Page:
Personal Care Robots

Understanding the Required Safety Standards

Robots are nothing new on the factory floor, handling the repetitive and precise tasks that wear down their human counterparts. But new robots – referred to as personal care robots – are an entirely different type of robot, taking their place alongside humans in their daily activities. They’re being deployed by delivery services to move packages short distances. They’re using sensors and screens to recognize people and exchange information. They’re patrolling the aisles of grocery stores, spotting spills and swooping in to clean them up.

Consumers may not have come into contact with these types of robots yet, but they’re likely to do so shortly. Annual growth rates for personal care robots are predicted at 19% annually through 2024, when it’s expected to reach $10 billion in annual sales as they are installed in both homes and businesses, fulfilling different services for their end users.

While industrial robot standards consider the end user to be a trained person, personal care robots can be used around anyone – trained or untrained. The environment that these robots can be used in is also much less predictable and the tasks of a personal care robot are not as well defined and repetitive like in the industrial world. Thus this requires some very special safety considerations as everyone from a baby to the elderly can now be at risk.

As a consequence, the standards for ensuring they do their work safely are different than those for industrial robots. In this whitepaper, we’ll describe those standards and what manufacturers and businesses need to be aware if they plan to enter this new, rapidly growing market.

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How are personal care robots categorized?

Broadly speaking, personal care robots are designed to improve the quality of life for humans. The International Standards Organization (ISO) developed a standard, ISO 13482, explicitly for such robots and defined three different types:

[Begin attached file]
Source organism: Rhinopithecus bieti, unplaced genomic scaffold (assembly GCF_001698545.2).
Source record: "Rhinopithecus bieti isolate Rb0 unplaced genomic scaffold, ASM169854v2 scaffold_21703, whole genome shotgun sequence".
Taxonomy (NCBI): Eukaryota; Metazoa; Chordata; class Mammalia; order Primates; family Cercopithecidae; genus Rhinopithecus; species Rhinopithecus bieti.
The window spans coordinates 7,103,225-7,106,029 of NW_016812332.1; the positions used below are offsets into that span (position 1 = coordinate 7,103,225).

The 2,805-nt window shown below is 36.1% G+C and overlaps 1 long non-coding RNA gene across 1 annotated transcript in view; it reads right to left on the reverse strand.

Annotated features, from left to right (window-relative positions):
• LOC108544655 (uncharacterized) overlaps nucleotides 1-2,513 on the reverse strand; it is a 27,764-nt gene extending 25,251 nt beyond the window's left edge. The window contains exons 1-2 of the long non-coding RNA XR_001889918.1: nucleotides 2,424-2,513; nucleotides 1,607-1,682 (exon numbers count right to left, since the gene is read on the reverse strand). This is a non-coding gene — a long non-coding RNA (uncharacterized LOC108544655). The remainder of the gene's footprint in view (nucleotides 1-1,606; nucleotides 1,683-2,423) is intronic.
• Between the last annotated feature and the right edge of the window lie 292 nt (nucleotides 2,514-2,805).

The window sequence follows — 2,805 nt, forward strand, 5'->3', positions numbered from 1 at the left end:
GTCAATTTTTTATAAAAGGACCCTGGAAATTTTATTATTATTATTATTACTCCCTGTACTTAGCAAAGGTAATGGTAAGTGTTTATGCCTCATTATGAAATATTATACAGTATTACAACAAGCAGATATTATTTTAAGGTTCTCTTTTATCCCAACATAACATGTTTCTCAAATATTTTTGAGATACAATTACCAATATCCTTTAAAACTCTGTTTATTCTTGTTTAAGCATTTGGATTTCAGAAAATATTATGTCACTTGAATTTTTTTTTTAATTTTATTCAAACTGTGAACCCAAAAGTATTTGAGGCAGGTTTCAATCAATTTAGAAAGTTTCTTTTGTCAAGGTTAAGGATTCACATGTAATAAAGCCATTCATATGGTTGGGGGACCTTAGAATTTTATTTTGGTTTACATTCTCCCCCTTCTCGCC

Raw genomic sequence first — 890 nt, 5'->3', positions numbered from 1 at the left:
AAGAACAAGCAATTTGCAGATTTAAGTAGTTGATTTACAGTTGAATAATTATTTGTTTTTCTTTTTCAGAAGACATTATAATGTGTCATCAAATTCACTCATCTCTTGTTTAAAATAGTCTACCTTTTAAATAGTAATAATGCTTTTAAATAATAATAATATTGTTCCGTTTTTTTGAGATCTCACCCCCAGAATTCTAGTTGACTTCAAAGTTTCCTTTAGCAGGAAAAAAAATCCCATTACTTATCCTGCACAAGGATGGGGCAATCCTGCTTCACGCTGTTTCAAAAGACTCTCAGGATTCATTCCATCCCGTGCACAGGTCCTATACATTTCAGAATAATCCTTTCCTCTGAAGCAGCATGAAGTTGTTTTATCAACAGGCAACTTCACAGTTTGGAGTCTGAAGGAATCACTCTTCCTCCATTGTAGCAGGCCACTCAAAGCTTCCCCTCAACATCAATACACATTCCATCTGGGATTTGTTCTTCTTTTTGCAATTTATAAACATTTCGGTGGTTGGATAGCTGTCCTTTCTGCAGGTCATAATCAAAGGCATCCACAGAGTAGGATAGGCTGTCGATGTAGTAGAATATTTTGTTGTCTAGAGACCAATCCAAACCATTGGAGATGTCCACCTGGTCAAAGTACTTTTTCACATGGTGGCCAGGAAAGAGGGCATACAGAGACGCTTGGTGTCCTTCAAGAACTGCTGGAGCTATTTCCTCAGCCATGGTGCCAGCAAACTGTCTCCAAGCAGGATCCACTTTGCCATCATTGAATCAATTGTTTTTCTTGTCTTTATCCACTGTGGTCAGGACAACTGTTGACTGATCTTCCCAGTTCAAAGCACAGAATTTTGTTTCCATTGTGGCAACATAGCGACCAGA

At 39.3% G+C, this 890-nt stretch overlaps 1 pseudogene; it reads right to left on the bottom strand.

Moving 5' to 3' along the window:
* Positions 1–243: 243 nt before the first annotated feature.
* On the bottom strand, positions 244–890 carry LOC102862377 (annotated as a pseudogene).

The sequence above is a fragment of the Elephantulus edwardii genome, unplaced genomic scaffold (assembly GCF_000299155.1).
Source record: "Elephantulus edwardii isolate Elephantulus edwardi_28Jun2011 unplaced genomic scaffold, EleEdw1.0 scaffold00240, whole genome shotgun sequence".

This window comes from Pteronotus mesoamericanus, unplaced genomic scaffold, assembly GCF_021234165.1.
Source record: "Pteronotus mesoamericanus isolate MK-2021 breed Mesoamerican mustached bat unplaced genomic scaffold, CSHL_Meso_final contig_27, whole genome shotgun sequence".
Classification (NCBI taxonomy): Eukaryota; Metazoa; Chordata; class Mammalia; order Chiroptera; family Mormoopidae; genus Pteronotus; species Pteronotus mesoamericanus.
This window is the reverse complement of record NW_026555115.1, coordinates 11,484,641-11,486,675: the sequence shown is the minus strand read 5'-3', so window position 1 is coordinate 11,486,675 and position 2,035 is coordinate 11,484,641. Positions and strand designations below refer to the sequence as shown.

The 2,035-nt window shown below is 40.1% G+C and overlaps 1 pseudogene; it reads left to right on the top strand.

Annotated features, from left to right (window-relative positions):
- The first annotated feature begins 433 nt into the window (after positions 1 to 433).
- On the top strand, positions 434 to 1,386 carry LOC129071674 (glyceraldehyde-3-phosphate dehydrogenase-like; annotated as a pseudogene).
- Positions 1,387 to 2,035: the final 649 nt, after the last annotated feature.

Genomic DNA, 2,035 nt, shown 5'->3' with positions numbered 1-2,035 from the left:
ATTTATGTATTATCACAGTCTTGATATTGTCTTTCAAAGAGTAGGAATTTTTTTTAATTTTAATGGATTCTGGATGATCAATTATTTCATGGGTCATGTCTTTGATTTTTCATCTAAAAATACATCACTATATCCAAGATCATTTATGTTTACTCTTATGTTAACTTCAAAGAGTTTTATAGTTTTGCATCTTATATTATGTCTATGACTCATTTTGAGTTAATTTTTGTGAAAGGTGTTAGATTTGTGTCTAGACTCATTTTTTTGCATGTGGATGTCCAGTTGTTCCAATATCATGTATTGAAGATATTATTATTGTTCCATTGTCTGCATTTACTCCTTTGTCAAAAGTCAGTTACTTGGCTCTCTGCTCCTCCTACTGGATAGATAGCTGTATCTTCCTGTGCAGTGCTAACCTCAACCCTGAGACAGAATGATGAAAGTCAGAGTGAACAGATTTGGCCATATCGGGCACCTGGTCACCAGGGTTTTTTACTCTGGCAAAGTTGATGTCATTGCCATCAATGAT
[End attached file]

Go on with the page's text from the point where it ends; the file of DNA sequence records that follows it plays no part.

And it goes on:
1 Mobile Servant Robot

A robot that travels as it performs tasks for humans, such as handling objects or exchanging information.

2 Physical Assistant Robot

A robot that physically assists a human to perform physical tasks, supplementing or augmenting the user’s personal capabilities.

3 Person Carrier Robot

A robot that transports humans to an intended destination.

TÜV Rheinland's Services for Robotics

With state-of-the-art laboratories located around the world and an international reputation for excellence, TÜV Rheinland is proud to support your goals for compliance, safety and functionality in the fast-paced robotics industry. Our extensive knowledge and experience in the robotics industry allows our experts to provide services that can boost your company’s competitive edge.

Visit our Resources Page for more robotics whitepapers, brochures, and blog posts.

Accredited NRTL cTUVus Certification

TÜV Rheinland is accredited as an NRTL by the Occupational Safety and Health Administration and as a Product Certification Body by the Standards Council of Canada.

Machinery Directive 2006/42/EC

TÜV Rheinland provides market access through testing and evaluation of equipment to harmonized standards, identifying areas of non-conformance through issuance of reports and final certificates.

Functional Safety of Machinery

Functional Safety concepts must be considered throughout a product's entire life cycle, starting from initial concept, to risk assessment, design and engineering, operation and even to decommissioning.

Electromagnetic Compatibility (EMC) Testing and Certification

Electric and electronic devices have to adhere to electromagnetic compatibility (EMC) guidelines and must bear the CE marking to comply with the EMC directive 2014/30/EU.

Global Internet of Things (IoT) – Wireless Testing and Certification

TÜV Rheinland offers comprehensive services for wireless testing and certification. Leveraging local service and a global network, TÜV Rheinland provides an end-to-end IoT test solution.

Operational Technology (OT) Cybersecurity Services

Intentional and accidental infection of personal assist robots with malware and other cyberattacks is increasing, so it’s essential that industrial networks and systems are tested for cybersecurity vulnerabilities.